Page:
Bill Botti is aware that most people know very little about modern forestry. If asked, they typically share sordid stories about Michigan’s early lumbering days — the period from 1880 to 1900 — when Lower Peninsula forests were virtually cleared. Logging back then meant cutting down every tree, making a bundle of money and moving on.
“The public’s perception of forestry in Michigan died about 1930,” notes Botti, executive director for the Michigan Forest Association, a nonprofit formed in 1972.
His organization works with large and small landowners who seek professional guidance about how to manage their wood lots. He also educates schoolchildren and groups of teachers about modern forestry, science-based management and sustainable forest practices.
The world of forestry has changed, according to Botti. It is “lighter on the land” and leaves a legacy standing for future generations.
“People are aware of lumberjacks, big forest fires, cutting lots of trees and the Civilian Conservation Corps era in the 1930s. Their concept is one of (pure) exploitation,” says Botti, co-author with Michael D. Moore of “Michigan’s State Forests, A Century of Stewardship,” published in 2006 by Michigan State University Press.
Botti spent 21 years working for the Michigan Department of Natural Resources as its timber management program leader.
“The old practice was analogous to hunting and gathering,” he elaborates. “It was, ‘There’s a nice tree. Let’s cut it down and take it home.’ Today, we look at the future value of the tree and think, ‘If we cut this lesser tree competing with it, it might have a better future.’”
Better, of course, is in the eye of the beholder. A consulting forester might envision a bigger, healthier tree. A private landowner might see a larger tree worth more money, or a stand managed to provide a higher-quality habitat for wildlife like deer, grouse or ground-nesting birds.
“The same principal works for a nest tree, like a big beech tree with a fork that is good for a raptor’s nest,” Botti explains. “When a big basswood gets old and becomes hollow, it’s a wonderful place for nests for all kinds of critters. When I work a stand (as a consulting forester), I often keep the old basswood to add to the diversity of wildlife.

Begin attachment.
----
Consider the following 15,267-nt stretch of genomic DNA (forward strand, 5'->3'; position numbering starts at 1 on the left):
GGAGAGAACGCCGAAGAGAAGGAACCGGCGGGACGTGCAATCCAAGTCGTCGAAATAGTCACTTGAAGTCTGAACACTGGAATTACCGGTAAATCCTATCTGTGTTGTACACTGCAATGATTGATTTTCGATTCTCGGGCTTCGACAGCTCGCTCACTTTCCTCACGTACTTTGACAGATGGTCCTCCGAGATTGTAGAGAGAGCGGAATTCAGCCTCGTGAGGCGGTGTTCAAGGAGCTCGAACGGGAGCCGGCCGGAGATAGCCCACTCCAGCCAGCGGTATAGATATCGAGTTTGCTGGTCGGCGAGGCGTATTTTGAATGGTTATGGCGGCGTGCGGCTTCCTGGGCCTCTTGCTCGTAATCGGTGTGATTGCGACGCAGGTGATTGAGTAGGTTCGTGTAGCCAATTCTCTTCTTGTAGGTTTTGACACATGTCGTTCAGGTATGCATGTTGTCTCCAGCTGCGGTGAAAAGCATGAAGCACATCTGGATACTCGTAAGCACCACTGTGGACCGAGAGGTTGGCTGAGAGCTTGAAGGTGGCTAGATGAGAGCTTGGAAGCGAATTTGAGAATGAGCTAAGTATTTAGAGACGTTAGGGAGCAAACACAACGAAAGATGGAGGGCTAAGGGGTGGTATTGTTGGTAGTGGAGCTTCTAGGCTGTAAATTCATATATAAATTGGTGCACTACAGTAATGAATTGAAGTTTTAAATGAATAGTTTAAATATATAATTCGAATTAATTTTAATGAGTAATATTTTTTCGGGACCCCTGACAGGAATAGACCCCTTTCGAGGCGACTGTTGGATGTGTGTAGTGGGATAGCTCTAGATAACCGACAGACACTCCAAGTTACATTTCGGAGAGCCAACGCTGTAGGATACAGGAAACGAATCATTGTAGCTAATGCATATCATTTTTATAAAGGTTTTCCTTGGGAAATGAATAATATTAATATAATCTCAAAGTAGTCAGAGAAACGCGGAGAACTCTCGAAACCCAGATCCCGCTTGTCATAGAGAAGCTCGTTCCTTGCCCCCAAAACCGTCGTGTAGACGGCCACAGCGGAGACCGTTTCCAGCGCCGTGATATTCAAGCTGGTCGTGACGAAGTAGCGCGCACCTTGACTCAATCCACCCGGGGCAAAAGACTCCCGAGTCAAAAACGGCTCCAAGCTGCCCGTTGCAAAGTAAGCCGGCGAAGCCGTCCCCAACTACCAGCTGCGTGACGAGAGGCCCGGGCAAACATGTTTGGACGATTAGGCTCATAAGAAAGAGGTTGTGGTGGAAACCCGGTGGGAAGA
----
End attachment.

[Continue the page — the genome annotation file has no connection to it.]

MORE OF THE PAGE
“Most of our members are landowners who have chosen to manage their timber sustainably. They want to do what is best for the woods. One of the more common calls we get is someone asking us to recommend a consulting forester.”
MFA’s membership includes consulting foresters along with landowners. The nonprofit formed initially to work with commercial and industrial-scale forest operations. Its focus was later broadened to include private landowners — a niche then unserved.
Michigan ranks 10th in the nation for forest land, according to the Michigan DNR. Forests comprise 53 percent of the land base, a total of 19.3 million acres. Families and private individuals own 11 million acres — 57 percent of the forest base. The other 43 percent is held by private companies (8 percent), the federal government (14 percent) and the state (21 percent).
MFA’s 600 members own wood lots from two acres to much larger. They come from all walks of life. They are doctors, lawyers, factory workers and farmers.
Botti recently received a letter from a grateful teacher who attended one of his workshops. She was among 15 teachers who spent a week learning about forests and forestry at the state’s Ralph A. McMullen Conference Center in Roscommon.
“Her reaction to clear-cuttings turned around 180-degrees,” Botti says. “She wrote, ‘I now see habitat building and forest improvement instead of just an eyesore or destruction.’
“That’s the basic idea I try to get across. It’s not always a bad idea to cut a tree to maintain the health of others. I was thrilled to get her letter.”
To learn more about the Michigan Forest Association, visit michiganforests.org.
Award-winning writer and BLUE “Undercurrents” columnist Howard Meyerson lives in Grand Rapids.